Canadian Biomass Magazine

Feasibility study of commercial-scale CCS project on cement launched

November 28, 2019
By International CCS Knowledge Centre

Partners, Lehigh Cement Edmonton (with Joerg Nixdorf) and International CCS Knowledge Centre (with Beth Hardy) announce landmark feasibility study of carbon capture on a cement plant and were joined by Alberta Government (with Minister Nixon) and Emissions Reduction Alberta (with Steve MacDonald).

Lehigh Cement (Lehigh) and the International CCS Knowledge Centre (Knowledge Centre) today announced a feasibility study of a commercial-scale carbon capture and storage (CCS) project as a definitive solution to reduce greenhouse gas (GHG) emissions.

The study targets the feasibility to capture the majority of the carbon dioxide (CO2) from the flue gas of Lehigh’s Edmonton, Alt., cement plant, significantly reducing its process and combustion GHG emissions. The study will encompass engineering designs, cost estimation (at an AACE Class 4) and a fulsome business case analysis.

It is a North American first in the cement industry to examine the feasibility of full-scale CCS as a definitive solution to cut GHG emissions. The feasibility study at Lehigh’s Edmonton plant is in advanced development, positioning it to be a world’s first to implement full-scale carbon capture in the cement industry. The study will target a 90-95 per cent CO2 capture rate, with the foundational learnings from the Boundary Dam 3 CCS Facility (BD3) – a world first in full-scale CCS (from a coal-fired power plant).

Lehigh and the Knowledge Centre will jointly conduct the study. The Knowledge Centre provides the experience-based knowledge needed to implement and optimize the operation of large-scale CCS, based on the lessons learned from both the fully-integrated BD3 and their work to reduce cost and risk through the advancement of second-generation CCS.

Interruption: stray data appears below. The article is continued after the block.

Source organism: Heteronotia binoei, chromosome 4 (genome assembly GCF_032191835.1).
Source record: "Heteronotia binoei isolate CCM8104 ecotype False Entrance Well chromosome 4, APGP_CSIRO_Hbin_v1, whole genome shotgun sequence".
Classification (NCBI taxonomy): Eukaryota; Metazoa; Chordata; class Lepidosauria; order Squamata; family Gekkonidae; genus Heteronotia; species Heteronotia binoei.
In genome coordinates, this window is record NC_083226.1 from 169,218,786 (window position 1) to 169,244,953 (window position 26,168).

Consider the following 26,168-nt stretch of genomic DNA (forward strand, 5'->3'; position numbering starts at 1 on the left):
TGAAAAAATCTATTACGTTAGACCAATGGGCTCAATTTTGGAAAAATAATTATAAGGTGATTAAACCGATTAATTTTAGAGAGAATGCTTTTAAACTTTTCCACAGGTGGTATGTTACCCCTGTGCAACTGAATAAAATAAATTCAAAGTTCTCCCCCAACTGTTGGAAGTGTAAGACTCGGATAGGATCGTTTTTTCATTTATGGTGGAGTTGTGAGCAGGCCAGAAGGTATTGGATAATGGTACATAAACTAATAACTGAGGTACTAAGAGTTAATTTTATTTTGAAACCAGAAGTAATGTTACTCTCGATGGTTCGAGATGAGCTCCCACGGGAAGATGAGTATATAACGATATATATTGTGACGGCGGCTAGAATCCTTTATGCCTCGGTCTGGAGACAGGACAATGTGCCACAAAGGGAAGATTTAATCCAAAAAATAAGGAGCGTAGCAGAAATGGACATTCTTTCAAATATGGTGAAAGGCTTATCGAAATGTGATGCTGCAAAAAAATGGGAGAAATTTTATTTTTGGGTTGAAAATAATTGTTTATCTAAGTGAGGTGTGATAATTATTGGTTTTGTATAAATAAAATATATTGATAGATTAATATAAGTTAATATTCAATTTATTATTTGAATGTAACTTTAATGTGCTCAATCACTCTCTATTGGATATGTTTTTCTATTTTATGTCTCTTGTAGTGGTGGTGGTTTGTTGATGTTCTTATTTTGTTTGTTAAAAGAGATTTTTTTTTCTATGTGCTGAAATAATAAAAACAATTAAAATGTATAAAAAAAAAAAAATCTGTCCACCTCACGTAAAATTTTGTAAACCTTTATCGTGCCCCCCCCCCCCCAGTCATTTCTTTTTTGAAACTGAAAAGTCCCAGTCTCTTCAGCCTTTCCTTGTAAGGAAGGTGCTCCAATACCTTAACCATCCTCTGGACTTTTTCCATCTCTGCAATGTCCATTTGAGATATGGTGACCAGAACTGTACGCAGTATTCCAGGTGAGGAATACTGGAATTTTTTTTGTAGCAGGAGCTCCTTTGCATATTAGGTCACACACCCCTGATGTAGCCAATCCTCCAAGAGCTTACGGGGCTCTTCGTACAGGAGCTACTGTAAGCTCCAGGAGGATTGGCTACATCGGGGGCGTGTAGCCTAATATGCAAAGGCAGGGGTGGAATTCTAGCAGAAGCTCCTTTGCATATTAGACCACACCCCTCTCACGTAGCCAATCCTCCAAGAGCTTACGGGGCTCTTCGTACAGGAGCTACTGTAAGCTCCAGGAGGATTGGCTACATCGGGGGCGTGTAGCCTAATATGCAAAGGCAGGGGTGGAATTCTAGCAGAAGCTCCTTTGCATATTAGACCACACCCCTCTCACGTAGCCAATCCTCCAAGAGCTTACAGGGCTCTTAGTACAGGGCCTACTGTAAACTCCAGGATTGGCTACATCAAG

Emissions Reduction Alberta (ERA) is investing $1.4 million in the feasibility study of CCS on an industrial cement facility. ERA invests the proceeds from the carbon price paid by emitters to develop and demonstrate innovative technology that reduces GHG emissions and strengthens the competitiveness of new and existing industries in Alberta.

“We are part of Heidelberg Cement Group’s vision of CO2 neutral concrete by 2050 and the potential of concrete to become the most sustainable building material. The Lehigh CCS study is a leading initiative for carbon capture in cement in Alberta and Heidelberg Cement’s commitments to lead global change for CCS in our industry,” said Joerg Nixdorf, president of Lehigh Hanson Canada Region.

“CCS is a proven and effective emission reduction technology, so it is exciting to be part of a full-scale CCS initiative that builds on learnings from the world renowned Boundary Dam 3 CCS Facility. With this study and global leaders like Lehigh, the application of CCS moves its value beyond coal into cement,” added Beth Hardy, vice-president of the International CCS Knowledge Centre.

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